A Sick Joke

I’m going to tell you a joke. I’ve only got a couple of them that I reluctantly trot out in public.

The Hubby encourages me to. Not because I’m a particularly good teller of jokes, I think he just likes to see me being silly. Usually I’m such a serious young hedgehog, bustling around being rather prickly. So telling jokes is a good way to be a galah, chattering away and having a play. There is a reason for telling you this joke, which will become apparent very soon.

So, there’s this lion walking through the jungle, actually strutting more like. He sees a monkey and he roars, “I’m the King of the Jungle! I’m big and strong and brave. You’re just a silly, banana-eating primate.”

The monkey, scared out of his wits, or what little wits he has, nods his head and scuttles off.

The lion struts along some more and he sees a warthog. “I’m the King of the Jungle! I’m big and strong and brave. You’re just a pig with big teeth.”

The warthog isn’t all that happy with this turn of events but knows better than to take on a lion, so he snorts and trots off.

The lion, feeling very pleased with himself, continues to strut through the jungle and spies a mouse. “Ha!” he roars. “I’m the King of the Jungle! I’m big and strong and brave. You’re just a puny, scrawny, pathetic little rodent.”

The mouse looks up at the lion through squinty little eyes, wrinkles his little pink nose and

“I’ve been sick.”

says in a very squeaky little voice. “I know, but I’ve been sick.”

And the reason for telling you that joke. “I’ve been sick!” Still am. I’m feeling very small, squinty and mouse-like. And when you’re sick the world feels like a roaring lion, big, strutting and noisy. It’s all a bit too much. Best to concede to the puny, pathetic mouse-like state and find a dark corner to hide in. Tomorrow I might be a lion but today I’m a scrawny squeaker. And as long as the dog doesn’t consider me a snack, I should survive.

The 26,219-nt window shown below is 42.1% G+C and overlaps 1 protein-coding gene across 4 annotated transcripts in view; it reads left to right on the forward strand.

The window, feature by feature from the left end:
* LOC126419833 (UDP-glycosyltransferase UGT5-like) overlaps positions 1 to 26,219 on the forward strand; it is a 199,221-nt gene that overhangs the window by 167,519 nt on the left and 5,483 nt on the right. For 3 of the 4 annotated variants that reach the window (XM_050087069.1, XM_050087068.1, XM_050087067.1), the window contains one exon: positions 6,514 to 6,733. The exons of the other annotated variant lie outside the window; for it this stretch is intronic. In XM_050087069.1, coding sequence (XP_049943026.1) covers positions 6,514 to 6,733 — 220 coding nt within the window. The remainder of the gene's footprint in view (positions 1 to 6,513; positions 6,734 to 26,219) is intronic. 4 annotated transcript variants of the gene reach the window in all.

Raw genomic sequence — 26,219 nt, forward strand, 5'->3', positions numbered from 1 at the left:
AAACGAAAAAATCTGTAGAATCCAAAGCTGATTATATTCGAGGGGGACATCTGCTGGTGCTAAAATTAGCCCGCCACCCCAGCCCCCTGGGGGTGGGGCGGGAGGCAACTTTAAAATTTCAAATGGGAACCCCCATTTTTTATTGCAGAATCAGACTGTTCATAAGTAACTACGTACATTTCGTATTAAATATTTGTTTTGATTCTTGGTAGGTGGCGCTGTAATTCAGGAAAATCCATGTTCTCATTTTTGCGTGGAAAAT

The Unexpected Adventure of Writing

It was explained to me, by a more experienced writer than myself, that saying, “I felt sick,” when asked how I felt when I landed a publishing deal, was best avoided, even if it was the truth. She said most people, who haven’t been published, expect you to say, “It was fabulous, I was so excited, over the moon,” and if that wasn’t the case then I should practise saying it until it sounded natural.

Trouble is I did feel sick, and she understood why. She’d been through it herself and talked to many other first time authors who felt the same. It’s about letting go. Letting go can be tough, especially when you’ve nurtured your manuscript for six years. The realisation that my brutally and beautifully honest meditation memoir was going out into the world to have a life of its own was a tough jump to make, even though I’d wanted it to happen for years. Dreams and reality are two very different beasts.

I took a deep breath, jumped, and signed the much desired contract. Reality rushed to meet me head on with a touch of dreaminess to soften the blow.

My publisher told me it was one of the most complete manuscripts she’d ever read. There wouldn’t need to be many changes, she said. I met my editor and my publisher – and how good does it feel to say that when you’re a first-time published author – and we talked about time-frames and covers. Bliss. They told me they were both going to read the manuscript again and send me their suggestions, but that there wouldn’t be much to do in that regard.

When the manuscript was emailed back to me with comments and suggestions my reaction was extraordinary. And I say reaction in every sense of the word. It was chemical, physical,emotional and totally illogical. I was angry, defensive, hurt and full of fear. I started scrolling through the suggestions and my chest clamped up. How dare they? How dare they challenge my work, my bravery, my art? How dare they want me to change any bit of it? I wouldn’t do it. I couldn’t do it. I was not capable of doing it. I swung between fear and fury. I decided, within half an hour of receiving the email, that I wasn’t going to go through with the deal. I was going to email them and tell it was all off. I’d had enough. It was too hard.

Crazy woman. I watched myself go through this agony. I watched my insane, terrified mind writhe and twist. Two things became apparent. I’ve always hated being told what to do. I’ve resented every boss I’ve ever had. My publisher was just another boss at that point, telling me what to do. The other realisation was that I was just plain scared because I’d never done this before. I’d never had to revise a manuscript for a publisher. I’ve done plenty of writing courses and been given feedback. I’ve been in a writing group for years and accepted suggestions from my fellow members. But this was on a whole new level. I’m a professional now, a soon-to-be published author by a major publishing house. This was totally different. I was out of my comfort zone and in outer space somewhere, spinning and lost.